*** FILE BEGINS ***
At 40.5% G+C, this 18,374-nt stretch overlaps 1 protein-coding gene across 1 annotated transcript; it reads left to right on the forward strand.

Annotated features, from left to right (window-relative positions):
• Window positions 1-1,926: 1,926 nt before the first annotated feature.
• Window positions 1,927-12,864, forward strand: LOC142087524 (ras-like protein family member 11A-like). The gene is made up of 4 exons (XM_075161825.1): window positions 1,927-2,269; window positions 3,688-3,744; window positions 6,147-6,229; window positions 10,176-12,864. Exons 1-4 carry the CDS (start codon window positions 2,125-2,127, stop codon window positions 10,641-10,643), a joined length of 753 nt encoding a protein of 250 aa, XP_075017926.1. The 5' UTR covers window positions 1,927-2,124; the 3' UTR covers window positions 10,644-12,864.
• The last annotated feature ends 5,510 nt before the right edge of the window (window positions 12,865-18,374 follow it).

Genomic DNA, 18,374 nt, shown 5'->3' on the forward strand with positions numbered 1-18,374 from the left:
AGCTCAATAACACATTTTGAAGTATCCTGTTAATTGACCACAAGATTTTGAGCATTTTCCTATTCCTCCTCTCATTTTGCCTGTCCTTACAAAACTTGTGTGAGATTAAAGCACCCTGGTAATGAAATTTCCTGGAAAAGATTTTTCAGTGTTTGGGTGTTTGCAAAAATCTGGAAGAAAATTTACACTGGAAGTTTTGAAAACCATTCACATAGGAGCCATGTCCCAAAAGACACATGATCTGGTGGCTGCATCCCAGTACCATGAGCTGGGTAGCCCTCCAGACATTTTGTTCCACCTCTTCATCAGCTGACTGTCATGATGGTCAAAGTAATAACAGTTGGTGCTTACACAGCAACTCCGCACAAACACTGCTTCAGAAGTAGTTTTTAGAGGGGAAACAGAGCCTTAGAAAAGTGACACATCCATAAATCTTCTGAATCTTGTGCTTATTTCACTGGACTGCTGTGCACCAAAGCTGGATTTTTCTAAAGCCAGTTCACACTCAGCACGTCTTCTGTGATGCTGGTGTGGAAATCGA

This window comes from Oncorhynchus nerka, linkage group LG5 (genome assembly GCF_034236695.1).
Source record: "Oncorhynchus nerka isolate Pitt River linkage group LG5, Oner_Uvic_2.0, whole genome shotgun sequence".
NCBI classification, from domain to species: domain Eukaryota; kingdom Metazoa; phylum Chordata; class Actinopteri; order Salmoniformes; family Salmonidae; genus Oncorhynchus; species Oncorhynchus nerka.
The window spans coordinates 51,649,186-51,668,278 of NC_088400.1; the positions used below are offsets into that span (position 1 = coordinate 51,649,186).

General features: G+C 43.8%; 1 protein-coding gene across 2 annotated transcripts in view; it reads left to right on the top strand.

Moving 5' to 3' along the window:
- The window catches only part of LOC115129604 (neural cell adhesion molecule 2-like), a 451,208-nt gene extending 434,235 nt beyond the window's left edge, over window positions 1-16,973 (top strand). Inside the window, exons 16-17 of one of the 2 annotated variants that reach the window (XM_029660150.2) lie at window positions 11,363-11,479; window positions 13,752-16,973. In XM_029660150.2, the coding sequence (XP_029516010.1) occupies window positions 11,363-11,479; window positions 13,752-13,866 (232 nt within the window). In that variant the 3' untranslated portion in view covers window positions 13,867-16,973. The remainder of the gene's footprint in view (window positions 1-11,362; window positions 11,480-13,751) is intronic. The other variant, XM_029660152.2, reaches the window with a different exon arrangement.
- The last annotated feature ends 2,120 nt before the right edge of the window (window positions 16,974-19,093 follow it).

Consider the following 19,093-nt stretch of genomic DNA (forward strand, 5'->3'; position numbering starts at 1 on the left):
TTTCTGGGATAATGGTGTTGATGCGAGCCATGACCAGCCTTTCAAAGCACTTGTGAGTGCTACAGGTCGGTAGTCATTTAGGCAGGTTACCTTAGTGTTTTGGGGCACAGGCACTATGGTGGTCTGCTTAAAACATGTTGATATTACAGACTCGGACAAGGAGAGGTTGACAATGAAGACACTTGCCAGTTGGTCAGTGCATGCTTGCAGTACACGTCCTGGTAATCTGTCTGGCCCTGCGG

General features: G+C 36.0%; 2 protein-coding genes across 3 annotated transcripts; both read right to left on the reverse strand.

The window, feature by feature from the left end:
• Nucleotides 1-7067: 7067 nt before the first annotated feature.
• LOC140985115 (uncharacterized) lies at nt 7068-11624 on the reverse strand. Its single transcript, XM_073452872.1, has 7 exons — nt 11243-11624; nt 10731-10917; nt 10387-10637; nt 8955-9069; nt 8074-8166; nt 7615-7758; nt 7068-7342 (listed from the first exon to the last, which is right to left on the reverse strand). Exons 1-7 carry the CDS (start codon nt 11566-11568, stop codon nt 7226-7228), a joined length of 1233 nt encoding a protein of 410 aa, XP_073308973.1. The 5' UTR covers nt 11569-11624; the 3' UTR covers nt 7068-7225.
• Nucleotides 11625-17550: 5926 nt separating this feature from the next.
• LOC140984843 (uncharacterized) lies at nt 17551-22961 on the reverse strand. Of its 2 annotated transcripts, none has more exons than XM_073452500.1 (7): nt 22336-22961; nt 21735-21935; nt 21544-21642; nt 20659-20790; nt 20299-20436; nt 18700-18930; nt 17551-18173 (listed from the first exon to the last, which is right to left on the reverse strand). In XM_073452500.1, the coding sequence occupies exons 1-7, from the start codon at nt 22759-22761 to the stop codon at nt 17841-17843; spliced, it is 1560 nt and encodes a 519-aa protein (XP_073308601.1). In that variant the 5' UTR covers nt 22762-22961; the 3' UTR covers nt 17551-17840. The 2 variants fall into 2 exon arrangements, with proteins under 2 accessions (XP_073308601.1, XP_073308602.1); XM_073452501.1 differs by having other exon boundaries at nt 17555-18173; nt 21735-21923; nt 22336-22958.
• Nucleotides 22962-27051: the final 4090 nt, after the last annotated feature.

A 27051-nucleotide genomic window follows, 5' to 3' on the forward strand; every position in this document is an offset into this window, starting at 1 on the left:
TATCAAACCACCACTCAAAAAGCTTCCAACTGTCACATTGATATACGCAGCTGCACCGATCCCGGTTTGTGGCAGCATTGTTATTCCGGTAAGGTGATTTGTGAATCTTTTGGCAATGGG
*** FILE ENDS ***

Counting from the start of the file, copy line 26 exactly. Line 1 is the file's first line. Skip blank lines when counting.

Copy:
TATCAAACCACCACTCAAAAAGCTTCCAACTGTCACATTGATATACGCAGCTGCACCGATCCCGGTTTGTGGCAGCATTGTTATTCCGGTAAGGTGATTTGTGAATCTTTTGGCAATGGG